Sometimes a small change symbolizes a big one.
As they have for the past three years, the Sturgeon Bay Fire Department and CDE Signs & Shirts have teamed up to design cancer-awareness T-shirts. Once again, members of the Fire Department will wear the shirts while on duty in October. And, as in years past, the proceeds will benefit various local organizations and families fighting cancer.
But this year, the shirts are navy blue instead of pink.
Although pink is generally associated with breast cancer awareness, Tim Dietman, Sturgeon Bay Assistant Fire Chief and one of the T-shirt creators, said past years’ shirts were never intended to draw attention only to breast cancer.
“Even though we did pink, we recognized that there are many different cancers,” Dietman said.
But after Dietman realized people might mistakenly think pink cancer awareness T-shirts were only for breast cancer awareness, he decided a color change had to be made. So, Dietman and Paula Reichel of CDE Signs & Shirts designed navy blue T-shirts featuring 18 ribbons of different colors, corresponding with many different types of cancer.
“We tried to represent everybody,” Dietman said.
The new color isn’t the only change to the T-shirts. For the first time this year, the shirts have sponsors; 16 individuals and businesses have funded the project. More importantly, the shirt project — which started as part of a cancer awareness campaign by fire departments across the state — has taken on new meaning for the Sturgeon Bay Fire Department, Reichel and Door County.
In March 2013, Sturgeon Bay firefighter John Soukup succumbed to kidney cancer. The previous winter, Reichel’s sister, Pam Jorns, was diagnosed with Hodgkin’s lymphoma. (Jorns is now cancer-free.) And on Sept. 28, 2012, 13-year-old Bo Johnson died of extramedullary acute myeloid leukemia; inspired by Johnson’s battle, many Door County residents hung orange ribbons from their homes and businesses and helped create the Go Bo! Foundation for leukemia research.
Those three battles against cancer were all part of the inspiration for the redesigned shirts, Dietman and Reichel said.
“Tim and I just had a new look on how cancer affects people,” Reichel said. “It really gave us a whole new awareness of the support people need, the money people need.”
“A lot of people don’t realize how many people are affected (by cancer),” he said. “(We’re) basically trying to get the whole community involved and understanding … that it affects friends, family, neighbors, people we all know.”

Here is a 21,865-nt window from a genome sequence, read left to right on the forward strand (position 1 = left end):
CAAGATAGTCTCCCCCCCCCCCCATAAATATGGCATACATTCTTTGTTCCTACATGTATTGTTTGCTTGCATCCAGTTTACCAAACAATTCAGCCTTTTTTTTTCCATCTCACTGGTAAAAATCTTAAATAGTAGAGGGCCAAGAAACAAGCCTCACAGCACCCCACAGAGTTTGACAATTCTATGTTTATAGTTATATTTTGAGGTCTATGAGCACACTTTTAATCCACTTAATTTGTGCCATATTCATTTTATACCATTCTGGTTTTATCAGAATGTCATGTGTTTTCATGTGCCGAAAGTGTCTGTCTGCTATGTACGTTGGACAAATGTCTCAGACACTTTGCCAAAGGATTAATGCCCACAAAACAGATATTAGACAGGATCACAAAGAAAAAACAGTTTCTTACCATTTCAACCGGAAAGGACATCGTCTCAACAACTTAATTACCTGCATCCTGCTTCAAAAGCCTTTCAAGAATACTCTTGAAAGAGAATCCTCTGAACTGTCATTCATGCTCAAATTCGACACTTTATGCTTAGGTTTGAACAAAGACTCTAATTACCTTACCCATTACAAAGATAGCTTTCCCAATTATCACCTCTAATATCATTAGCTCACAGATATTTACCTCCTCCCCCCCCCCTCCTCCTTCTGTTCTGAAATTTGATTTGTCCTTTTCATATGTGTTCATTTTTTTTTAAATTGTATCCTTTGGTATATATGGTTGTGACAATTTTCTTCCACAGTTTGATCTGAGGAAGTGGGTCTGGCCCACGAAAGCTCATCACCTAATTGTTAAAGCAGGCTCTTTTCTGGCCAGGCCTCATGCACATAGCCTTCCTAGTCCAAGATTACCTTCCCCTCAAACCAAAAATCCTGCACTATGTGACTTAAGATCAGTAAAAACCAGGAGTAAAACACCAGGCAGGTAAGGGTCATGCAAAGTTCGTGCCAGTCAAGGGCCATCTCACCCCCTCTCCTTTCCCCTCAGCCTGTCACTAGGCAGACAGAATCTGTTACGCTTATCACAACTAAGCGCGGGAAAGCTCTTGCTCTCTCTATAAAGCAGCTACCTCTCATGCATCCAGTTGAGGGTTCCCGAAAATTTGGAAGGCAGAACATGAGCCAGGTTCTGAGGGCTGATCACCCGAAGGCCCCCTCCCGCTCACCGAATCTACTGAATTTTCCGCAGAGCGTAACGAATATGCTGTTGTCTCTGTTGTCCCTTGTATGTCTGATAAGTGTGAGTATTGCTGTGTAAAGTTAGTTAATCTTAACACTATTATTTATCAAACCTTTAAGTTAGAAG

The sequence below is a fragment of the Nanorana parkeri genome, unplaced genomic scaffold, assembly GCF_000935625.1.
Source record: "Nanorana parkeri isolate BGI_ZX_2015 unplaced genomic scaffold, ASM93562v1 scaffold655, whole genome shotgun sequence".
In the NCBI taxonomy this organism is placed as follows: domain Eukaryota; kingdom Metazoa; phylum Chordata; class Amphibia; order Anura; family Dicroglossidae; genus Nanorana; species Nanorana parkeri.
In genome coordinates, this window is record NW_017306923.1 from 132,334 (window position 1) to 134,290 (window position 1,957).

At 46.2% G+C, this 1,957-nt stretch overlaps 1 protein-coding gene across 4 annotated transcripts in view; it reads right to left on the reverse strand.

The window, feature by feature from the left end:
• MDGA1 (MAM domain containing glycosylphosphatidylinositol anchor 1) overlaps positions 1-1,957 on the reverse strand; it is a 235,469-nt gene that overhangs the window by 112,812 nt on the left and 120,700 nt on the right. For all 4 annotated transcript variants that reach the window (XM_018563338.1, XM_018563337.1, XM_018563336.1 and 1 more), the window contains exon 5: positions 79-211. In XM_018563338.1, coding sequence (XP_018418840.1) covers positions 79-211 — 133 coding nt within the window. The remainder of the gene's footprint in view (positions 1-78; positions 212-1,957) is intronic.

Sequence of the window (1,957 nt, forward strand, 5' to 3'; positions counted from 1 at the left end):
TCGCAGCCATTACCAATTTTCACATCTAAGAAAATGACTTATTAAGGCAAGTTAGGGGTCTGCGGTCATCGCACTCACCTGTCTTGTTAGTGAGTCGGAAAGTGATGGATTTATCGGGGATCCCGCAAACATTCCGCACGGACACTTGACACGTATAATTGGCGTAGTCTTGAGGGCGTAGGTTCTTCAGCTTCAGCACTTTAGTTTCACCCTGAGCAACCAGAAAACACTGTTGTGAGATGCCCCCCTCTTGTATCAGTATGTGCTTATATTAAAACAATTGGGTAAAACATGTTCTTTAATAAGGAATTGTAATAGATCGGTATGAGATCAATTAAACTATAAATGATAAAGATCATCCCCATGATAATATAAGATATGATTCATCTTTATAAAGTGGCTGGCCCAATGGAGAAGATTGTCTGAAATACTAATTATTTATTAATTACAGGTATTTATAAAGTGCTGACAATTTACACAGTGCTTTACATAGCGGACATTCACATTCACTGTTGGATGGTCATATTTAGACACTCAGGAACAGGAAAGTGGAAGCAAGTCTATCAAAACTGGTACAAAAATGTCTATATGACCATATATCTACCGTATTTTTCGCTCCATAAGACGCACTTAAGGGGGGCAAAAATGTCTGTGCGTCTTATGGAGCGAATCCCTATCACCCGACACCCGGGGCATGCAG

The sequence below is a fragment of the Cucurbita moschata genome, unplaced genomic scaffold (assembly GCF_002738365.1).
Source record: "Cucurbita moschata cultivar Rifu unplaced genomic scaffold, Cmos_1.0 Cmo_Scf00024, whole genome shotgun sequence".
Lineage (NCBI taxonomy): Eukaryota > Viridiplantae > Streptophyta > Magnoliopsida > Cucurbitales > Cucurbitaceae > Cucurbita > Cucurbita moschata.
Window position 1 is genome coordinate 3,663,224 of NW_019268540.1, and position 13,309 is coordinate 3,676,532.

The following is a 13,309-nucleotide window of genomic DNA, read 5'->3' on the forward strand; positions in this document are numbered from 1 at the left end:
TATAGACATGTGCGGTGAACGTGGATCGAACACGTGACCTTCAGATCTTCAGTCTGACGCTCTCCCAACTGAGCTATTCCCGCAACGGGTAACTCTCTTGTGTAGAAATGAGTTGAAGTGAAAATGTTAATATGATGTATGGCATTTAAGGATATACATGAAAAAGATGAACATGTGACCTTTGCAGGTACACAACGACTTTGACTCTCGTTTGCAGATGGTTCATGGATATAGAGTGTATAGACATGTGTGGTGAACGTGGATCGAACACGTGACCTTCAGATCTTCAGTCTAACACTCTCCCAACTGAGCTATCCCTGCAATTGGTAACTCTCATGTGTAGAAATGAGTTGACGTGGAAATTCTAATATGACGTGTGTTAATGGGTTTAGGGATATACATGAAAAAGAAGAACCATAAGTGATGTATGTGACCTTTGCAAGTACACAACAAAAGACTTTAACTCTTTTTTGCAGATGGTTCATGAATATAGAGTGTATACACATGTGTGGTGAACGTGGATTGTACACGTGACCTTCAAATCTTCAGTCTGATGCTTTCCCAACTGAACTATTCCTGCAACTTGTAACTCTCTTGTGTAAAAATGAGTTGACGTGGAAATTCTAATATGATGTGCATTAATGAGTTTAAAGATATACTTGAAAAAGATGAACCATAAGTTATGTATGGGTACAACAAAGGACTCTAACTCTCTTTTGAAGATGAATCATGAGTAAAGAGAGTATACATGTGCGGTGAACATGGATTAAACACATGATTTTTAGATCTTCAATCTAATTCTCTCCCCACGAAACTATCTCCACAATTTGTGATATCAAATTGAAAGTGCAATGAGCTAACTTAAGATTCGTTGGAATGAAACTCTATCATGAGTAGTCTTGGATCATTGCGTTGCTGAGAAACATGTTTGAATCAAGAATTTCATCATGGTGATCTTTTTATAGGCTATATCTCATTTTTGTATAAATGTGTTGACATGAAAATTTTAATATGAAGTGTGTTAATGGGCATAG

The shirt project has already provided some friends and family of Soukup, Jorns and Johnson with opportunities to increase cancer awareness and show support for cancer patients. Reichel and her family donated time for t-shirt design and printing. Al Johnson’s Swedish Restaurant in Sister Bay, owned by Bo Johnson’s family, is one of the T-shirt sponsors. And the Sturgeon Bay Fire Department plans to sell shirts at its open house and pancake breakfast on Saturday.
“(Cancer) kind of relates to all of us,” Dietman said.
Soukup, whose number “6” appears on the shirt sleeve, had been with the Sturgeon Bay Fire Department since 1999. Jorns’ husband currently is a part-time firefighter there. And Soukup and Johnson were connected as well.
“When Bo Johnson was dying, he wanted to ride in an orange El Camino,” Dietman said. “John had a yellow and black El Camino ... John, knowing that he (Bo) was dying, wanted to help Bo with one of his last requests."
Soukup and his uncle, who owned an orange El Camino, drove their cars to Sister Bay. Although Bo was too sick to ride in the cars, he had his picture taken with the El Caminos and watched a parade of El Caminos and other cars from his wheelchair.
John Soukup’s wife, Polly Soukup, said John knew his own cancer was terminal when he reached out to Johnson.
“It’s not like John wasn’t a compassionate person (before his diagnosis),” Polly Soukup said, “but (cancer) really opened his eyes.”
Rolf Johnson, Bo Johnson’s uncle, witnessed the parade and Bo’s reaction and said the experience brought him to tears.
“I was surprised. Then again, I wasn’t,” Rolf Johnson said. “This represents what a tight community we are.”
The front of the Community Cancer T-Shirt reads, “No one fights alone.”
Community Cancer T-shirts, sweatshirts and hoodies can be purchased at the Sturgeon Bay Fire Department’s pancake breakfast, 7-11 a.m. Saturdayat the station, 421 Michigan St. Order forms are available in Sturgeon Bay City Hall; orders may also be placed by calling Tim Dietman at (920) 559-7110. Dietman and Reichel plan to have the T-shirt available for sale all year.
All proceeds will go to Door CANcer Inc., the Cancer Center of Door County and the Go Bo! Foundation.
Contact Kate Stein at firstname.lastname@example.org.